Last updated: 14-Mar-19
By Paul Anstiss
When taking part in sport, or indeed any aspect of life, most people will stress how important it is to have self-belief. What this belief refers to is a psychological construct known as ‘self-efficacy’, which is an individual’s belief in their own ability to do a certain task or perform a certain skill. At its most basic, it is a question of can – “Can I do this?” and the answer to this question and the degree of certainty in the response is a powerful predictor of behaviour. Individuals who possess greater levels of self-efficacy are more willing to expend effort in the pursuit of their goals, and also persevere when faced with difficulties. This willingness to put in effort and ability to push through setbacks and difficulties makes self-efficacy appear to be an important construct in endurance sport.
Despite its potential importance, there is currently no recognised way of measuring self-efficacy in endurance sports. Before we can begin to look at interventions to help improve self-efficacy, we first need an accurate and valid way of measuring it. The current study’s main aim was therefore to help validate and test a new questionnaire which is designed to measure endurance sport self-efficacy. In addition, we were also interested in finding out if self-efficacy beliefs were different for various endurance sports.
A total of 343 endurance athletes who took part in endurance sports completed the online survey. On average they were 38 years old, had 11 years of experience in their endurance sport and trained for 10 hours per week. They completed questions relating to their training and experience and also several different self-efficacy beliefs, including general self-efficacy (whether an individual believes they can achieve their goals in everyday life), coping self-efficacy (an individual’s belief in their ability to use different coping strategies such as distracting themselves from negative thoughts or seeking support from other people) training self-efficacy (an individual’s belief relating to their ability to overcome potential barriers to training) and endurance self-efficacy (our new questionnaire).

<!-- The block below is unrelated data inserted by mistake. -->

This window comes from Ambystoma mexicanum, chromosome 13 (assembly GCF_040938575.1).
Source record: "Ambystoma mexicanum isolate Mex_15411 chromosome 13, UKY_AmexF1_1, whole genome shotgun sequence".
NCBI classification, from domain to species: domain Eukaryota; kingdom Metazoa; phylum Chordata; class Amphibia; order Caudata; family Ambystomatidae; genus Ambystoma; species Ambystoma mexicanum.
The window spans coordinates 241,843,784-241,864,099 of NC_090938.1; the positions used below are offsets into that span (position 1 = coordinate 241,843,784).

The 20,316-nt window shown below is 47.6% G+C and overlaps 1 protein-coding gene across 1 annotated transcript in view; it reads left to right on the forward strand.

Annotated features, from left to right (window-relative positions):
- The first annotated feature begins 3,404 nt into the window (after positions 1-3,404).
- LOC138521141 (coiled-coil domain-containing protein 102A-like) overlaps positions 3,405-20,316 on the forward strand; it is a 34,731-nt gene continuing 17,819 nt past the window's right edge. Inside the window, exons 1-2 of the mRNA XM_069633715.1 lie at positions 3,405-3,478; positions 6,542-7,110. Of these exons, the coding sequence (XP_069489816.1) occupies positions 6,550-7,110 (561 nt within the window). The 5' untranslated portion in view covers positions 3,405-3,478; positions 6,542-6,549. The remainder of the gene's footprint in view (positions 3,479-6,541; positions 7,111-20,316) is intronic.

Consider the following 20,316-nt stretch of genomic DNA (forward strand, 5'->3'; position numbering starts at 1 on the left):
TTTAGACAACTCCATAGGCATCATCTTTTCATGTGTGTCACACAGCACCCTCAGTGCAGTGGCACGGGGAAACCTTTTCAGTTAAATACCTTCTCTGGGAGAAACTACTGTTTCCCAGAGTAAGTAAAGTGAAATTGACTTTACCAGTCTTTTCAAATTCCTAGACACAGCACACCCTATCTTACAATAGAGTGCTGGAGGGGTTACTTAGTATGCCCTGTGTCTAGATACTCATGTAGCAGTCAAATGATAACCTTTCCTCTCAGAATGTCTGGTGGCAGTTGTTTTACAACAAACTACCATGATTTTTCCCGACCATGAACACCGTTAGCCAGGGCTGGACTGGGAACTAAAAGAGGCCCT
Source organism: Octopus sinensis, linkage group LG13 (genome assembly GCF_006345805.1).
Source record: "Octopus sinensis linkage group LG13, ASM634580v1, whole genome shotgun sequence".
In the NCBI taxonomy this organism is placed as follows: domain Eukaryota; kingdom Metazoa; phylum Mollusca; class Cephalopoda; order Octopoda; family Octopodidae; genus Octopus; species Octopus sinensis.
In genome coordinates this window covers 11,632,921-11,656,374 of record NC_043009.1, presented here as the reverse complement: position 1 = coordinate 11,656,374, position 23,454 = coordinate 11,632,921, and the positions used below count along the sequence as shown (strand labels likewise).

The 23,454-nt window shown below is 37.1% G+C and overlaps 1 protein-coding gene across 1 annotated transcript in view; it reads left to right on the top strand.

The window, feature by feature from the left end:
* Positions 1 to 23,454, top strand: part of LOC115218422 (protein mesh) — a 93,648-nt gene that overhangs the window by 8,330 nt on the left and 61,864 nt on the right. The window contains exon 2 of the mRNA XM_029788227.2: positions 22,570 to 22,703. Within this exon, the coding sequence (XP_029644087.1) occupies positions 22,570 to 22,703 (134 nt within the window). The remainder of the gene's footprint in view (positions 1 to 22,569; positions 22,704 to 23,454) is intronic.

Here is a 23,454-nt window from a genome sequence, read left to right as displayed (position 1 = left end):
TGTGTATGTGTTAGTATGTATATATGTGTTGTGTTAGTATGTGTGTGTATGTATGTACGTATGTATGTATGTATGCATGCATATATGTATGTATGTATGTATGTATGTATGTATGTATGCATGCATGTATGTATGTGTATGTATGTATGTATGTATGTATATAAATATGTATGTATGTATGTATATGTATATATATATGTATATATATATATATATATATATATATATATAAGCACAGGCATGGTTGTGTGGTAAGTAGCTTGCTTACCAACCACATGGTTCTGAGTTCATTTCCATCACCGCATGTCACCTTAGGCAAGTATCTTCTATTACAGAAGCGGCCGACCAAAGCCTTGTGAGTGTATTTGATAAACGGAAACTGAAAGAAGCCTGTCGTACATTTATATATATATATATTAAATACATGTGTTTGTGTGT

The results showed good initial evidence for the reliability of the questionnaire (all the items were measuring a similar construct) and validity (there was a positive relationship with other existing measures of self-efficacy).
We found no significant differences between endurance sports on their scores for the scale, suggesting that it was applicable across all such sports. In relation to other self-efficacy beliefs (such as those relating to committing to training or coping with difficulties), we again found no consistent differences between the sports.
These findings are important for several reasons. This initial evidence from our questionnaire allows us to move on to the next stage of development, where we begin to examine its predictive power in relation to performance. It also appears that athletes from different endurance sports have similar self-efficacy beliefs. This indicates that there are common psychological constructs across endurance sports, which could help us with the delivery of interventions. For example, even though an intervention may be specifically focused towards a target group (e.g. runners) it could also be easily adapted to other endurance athletes (e.g. marathon swimmers).
So what’s next? Currently we are undertaking a laboratory study looking at the effects of different types of self-efficacy on endurance performance. With the information collected from this study, alongside the research collected from the online survey, we are hoping to design and implement an intervention focused on self-efficacy in endurance athletes. The goal of this intervention will not necessarily just be to increase their self-efficacy, but also to help ensure these beliefs remain robust and consistent when athletes need them the most.
Who took part in the study?
343 endurance athletes took part in the study, the participant characteristics are presented in Table 1 below.